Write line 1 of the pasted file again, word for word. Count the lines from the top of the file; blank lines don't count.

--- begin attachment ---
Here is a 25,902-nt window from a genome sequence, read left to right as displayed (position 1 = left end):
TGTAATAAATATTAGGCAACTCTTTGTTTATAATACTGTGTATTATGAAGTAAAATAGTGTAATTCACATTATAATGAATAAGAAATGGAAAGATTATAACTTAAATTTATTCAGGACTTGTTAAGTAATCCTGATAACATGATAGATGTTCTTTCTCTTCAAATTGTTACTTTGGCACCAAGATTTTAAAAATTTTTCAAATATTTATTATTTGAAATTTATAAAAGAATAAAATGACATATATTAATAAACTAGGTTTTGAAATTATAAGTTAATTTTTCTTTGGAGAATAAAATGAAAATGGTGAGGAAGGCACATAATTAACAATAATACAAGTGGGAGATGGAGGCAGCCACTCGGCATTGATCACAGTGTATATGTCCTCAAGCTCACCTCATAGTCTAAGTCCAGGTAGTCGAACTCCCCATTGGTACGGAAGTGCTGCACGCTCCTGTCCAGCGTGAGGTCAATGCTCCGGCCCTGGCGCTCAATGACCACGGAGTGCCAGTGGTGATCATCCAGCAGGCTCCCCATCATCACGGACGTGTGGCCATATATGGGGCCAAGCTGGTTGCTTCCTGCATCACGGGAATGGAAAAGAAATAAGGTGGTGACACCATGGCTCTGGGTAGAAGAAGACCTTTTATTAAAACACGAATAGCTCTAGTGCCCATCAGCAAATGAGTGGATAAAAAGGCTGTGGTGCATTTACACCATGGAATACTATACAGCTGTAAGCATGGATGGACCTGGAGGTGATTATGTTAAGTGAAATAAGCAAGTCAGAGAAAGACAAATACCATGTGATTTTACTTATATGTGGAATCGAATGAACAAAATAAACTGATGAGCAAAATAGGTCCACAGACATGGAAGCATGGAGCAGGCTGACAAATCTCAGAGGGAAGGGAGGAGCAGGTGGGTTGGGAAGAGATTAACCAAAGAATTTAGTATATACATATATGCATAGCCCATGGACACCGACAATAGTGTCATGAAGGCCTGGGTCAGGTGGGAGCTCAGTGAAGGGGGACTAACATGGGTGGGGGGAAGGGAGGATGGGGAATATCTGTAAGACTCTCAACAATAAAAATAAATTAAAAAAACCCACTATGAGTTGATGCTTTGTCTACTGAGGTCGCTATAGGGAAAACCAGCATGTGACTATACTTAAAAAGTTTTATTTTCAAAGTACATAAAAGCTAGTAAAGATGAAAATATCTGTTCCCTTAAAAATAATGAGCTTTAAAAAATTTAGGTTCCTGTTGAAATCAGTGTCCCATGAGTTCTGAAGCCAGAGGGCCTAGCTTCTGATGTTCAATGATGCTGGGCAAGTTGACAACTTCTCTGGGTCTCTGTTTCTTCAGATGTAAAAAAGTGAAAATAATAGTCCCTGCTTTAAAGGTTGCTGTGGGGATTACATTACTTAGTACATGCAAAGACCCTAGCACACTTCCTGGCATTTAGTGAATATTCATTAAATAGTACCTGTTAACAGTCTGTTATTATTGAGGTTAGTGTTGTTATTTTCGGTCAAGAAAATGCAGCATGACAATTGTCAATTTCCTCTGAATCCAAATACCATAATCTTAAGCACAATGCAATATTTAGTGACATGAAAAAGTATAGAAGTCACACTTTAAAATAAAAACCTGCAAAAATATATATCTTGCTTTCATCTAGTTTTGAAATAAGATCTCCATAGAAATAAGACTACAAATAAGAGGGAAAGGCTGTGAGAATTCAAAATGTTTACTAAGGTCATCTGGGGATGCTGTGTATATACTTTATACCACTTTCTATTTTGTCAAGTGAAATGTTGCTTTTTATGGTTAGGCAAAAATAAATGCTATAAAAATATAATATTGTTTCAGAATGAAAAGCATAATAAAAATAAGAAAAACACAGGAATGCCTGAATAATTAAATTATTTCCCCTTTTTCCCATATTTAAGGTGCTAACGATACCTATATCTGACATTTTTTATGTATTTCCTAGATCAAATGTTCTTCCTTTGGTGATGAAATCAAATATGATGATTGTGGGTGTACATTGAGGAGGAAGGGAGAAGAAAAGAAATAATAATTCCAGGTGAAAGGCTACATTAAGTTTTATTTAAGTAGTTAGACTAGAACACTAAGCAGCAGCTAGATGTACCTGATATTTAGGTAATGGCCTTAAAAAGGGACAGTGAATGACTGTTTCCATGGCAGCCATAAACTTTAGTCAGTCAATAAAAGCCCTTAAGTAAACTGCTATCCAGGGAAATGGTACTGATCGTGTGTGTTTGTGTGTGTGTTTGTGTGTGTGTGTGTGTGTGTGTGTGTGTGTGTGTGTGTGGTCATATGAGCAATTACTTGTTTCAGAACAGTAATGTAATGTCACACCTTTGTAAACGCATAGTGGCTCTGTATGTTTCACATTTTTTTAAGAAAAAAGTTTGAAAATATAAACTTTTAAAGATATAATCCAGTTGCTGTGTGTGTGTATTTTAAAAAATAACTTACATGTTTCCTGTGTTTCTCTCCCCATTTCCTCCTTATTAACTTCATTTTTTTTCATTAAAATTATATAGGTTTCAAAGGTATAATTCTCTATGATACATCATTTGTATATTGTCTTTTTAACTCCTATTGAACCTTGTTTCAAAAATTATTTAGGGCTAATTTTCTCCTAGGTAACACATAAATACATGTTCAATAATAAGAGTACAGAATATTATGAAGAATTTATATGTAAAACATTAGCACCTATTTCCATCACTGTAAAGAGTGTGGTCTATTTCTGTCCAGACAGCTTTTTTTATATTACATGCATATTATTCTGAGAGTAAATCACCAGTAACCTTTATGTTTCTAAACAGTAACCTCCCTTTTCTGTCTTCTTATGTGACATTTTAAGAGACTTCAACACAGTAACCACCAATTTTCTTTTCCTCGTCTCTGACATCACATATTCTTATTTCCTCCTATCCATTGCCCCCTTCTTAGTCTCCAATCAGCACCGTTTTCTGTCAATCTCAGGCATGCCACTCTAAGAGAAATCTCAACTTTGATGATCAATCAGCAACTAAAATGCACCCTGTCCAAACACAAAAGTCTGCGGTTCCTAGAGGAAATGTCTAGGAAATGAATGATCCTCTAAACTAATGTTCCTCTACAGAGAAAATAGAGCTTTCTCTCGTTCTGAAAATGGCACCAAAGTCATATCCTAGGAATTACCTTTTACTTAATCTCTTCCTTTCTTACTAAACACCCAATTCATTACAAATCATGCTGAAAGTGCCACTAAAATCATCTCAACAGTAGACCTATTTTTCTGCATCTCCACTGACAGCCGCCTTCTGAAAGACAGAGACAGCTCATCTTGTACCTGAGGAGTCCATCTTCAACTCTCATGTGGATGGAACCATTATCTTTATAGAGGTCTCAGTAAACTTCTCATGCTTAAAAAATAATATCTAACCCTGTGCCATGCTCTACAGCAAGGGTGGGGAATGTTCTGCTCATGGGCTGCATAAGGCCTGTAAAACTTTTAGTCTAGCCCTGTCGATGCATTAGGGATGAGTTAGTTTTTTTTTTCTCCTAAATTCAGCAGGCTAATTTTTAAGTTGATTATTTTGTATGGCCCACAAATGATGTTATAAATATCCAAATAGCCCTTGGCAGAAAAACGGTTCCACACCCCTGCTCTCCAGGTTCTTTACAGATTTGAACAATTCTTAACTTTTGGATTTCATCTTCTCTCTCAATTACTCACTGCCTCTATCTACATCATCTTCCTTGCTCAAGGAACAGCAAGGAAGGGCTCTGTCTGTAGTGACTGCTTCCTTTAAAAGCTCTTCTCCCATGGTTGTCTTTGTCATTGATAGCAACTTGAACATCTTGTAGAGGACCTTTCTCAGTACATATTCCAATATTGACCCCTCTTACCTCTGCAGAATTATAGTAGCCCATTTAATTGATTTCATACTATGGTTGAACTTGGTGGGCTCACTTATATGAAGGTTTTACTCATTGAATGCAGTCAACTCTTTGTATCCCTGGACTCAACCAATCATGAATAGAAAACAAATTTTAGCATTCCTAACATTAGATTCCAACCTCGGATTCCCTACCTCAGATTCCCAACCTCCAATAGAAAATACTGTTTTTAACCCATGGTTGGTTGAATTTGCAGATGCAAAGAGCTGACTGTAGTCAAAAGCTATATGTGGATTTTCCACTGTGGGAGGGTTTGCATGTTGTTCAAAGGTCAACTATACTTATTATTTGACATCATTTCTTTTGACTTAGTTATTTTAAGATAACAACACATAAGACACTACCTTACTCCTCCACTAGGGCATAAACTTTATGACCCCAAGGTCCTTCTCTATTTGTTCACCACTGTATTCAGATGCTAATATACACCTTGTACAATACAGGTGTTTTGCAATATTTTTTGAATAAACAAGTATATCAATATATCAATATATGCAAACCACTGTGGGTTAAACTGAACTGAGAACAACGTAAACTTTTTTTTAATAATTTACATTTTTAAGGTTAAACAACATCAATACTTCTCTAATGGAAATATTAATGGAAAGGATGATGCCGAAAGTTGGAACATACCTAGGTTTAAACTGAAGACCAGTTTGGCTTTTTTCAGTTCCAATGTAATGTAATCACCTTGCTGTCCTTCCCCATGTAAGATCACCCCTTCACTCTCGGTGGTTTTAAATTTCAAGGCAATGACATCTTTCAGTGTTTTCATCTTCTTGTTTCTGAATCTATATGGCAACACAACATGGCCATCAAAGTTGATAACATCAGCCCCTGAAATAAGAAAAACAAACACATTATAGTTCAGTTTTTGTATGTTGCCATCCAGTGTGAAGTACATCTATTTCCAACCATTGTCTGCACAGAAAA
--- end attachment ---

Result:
Here is a 25,902-nt window from a genome sequence, read left to right as displayed (position 1 = left end):